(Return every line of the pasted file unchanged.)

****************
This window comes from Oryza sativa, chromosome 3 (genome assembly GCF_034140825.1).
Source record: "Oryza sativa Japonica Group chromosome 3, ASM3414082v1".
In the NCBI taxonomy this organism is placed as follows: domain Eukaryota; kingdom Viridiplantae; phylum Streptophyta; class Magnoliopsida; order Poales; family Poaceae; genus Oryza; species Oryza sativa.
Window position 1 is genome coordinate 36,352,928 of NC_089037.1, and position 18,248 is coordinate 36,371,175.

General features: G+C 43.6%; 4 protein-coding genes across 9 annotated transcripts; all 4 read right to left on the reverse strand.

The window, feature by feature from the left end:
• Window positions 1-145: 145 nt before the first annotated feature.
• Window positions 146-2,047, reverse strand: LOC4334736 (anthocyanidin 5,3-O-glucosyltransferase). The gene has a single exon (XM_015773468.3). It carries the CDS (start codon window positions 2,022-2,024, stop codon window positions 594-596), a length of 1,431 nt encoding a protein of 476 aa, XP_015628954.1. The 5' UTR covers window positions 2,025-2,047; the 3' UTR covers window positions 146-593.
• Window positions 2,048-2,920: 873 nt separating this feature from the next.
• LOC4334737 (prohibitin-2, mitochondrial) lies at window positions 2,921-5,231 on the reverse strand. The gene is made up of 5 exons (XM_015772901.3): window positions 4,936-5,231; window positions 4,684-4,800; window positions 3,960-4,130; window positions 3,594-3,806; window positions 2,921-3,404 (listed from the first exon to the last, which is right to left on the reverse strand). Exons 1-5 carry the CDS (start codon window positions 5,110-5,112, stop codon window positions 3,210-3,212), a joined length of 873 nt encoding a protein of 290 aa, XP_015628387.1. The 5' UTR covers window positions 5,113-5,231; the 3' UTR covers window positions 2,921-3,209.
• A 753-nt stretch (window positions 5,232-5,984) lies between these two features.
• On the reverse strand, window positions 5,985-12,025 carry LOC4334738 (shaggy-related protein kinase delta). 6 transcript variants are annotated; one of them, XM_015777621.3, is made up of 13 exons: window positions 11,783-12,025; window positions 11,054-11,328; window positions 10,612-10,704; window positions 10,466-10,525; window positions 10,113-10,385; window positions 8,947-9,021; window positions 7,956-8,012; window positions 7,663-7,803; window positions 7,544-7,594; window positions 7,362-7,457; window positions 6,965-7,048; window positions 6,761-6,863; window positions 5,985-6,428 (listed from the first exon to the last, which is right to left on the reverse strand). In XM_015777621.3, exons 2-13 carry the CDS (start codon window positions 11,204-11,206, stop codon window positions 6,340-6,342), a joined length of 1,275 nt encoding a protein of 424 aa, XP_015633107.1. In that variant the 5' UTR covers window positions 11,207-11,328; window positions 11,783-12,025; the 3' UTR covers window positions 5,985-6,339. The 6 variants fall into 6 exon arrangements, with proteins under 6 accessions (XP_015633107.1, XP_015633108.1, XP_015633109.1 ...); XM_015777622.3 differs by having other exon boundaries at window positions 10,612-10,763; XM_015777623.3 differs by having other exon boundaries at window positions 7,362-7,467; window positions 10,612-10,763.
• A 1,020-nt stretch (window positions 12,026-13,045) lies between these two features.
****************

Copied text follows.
This window comes from Oryza sativa, chromosome 3 (genome assembly GCF_034140825.1).
Source record: "Oryza sativa Japonica Group chromosome 3, ASM3414082v1".
In the NCBI taxonomy this organism is placed as follows: domain Eukaryota; kingdom Viridiplantae; phylum Streptophyta; class Magnoliopsida; order Poales; family Poaceae; genus Oryza; species Oryza sativa.
Window position 1 is genome coordinate 36,352,928 of NC_089037.1, and position 18,248 is coordinate 36,371,175.

General features: G+C 43.6%; 4 protein-coding genes across 9 annotated transcripts; all 4 read right to left on the reverse strand.

The window, feature by feature from the left end:
• Window positions 1-145: 145 nt before the first annotated feature.
• Window positions 146-2,047, reverse strand: LOC4334736 (anthocyanidin 5,3-O-glucosyltransferase). The gene has a single exon (XM_015773468.3). It carries the CDS (start codon window positions 2,022-2,024, stop codon window positions 594-596), a length of 1,431 nt encoding a protein of 476 aa, XP_015628954.1. The 5' UTR covers window positions 2,025-2,047; the 3' UTR covers window positions 146-593.
• Window positions 2,048-2,920: 873 nt separating this feature from the next.
• LOC4334737 (prohibitin-2, mitochondrial) lies at window positions 2,921-5,231 on the reverse strand. The gene is made up of 5 exons (XM_015772901.3): window positions 4,936-5,231; window positions 4,684-4,800; window positions 3,960-4,130; window positions 3,594-3,806; window positions 2,921-3,404 (listed from the first exon to the last, which is right to left on the reverse strand). Exons 1-5 carry the CDS (start codon window positions 5,110-5,112, stop codon window positions 3,210-3,212), a joined length of 873 nt encoding a protein of 290 aa, XP_015628387.1. The 5' UTR covers window positions 5,113-5,231; the 3' UTR covers window positions 2,921-3,209.
• A 753-nt stretch (window positions 5,232-5,984) lies between these two features.
• On the reverse strand, window positions 5,985-12,025 carry LOC4334738 (shaggy-related protein kinase delta). 6 transcript variants are annotated; one of them, XM_015777621.3, is made up of 13 exons: window positions 11,783-12,025; window positions 11,054-11,328; window positions 10,612-10,704; window positions 10,466-10,525; window positions 10,113-10,385; window positions 8,947-9,021; window positions 7,956-8,012; window positions 7,663-7,803; window positions 7,544-7,594; window positions 7,362-7,457; window positions 6,965-7,048; window positions 6,761-6,863; window positions 5,985-6,428 (listed from the first exon to the last, which is right to left on the reverse strand). In XM_015777621.3, exons 2-13 carry the CDS (start codon window positions 11,204-11,206, stop codon window positions 6,340-6,342), a joined length of 1,275 nt encoding a protein of 424 aa, XP_015633107.1. In that variant the 5' UTR covers window positions 11,207-11,328; window positions 11,783-12,025; the 3' UTR covers window positions 5,985-6,339. The 6 variants fall into 6 exon arrangements, with proteins under 6 accessions (XP_015633107.1, XP_015633108.1, XP_015633109.1 ...); XM_015777622.3 differs by having other exon boundaries at window positions 10,612-10,763; XM_015777623.3 differs by having other exon boundaries at window positions 7,362-7,467; window positions 10,612-10,763.
• A 1,020-nt stretch (window positions 12,026-13,045) lies between these two features.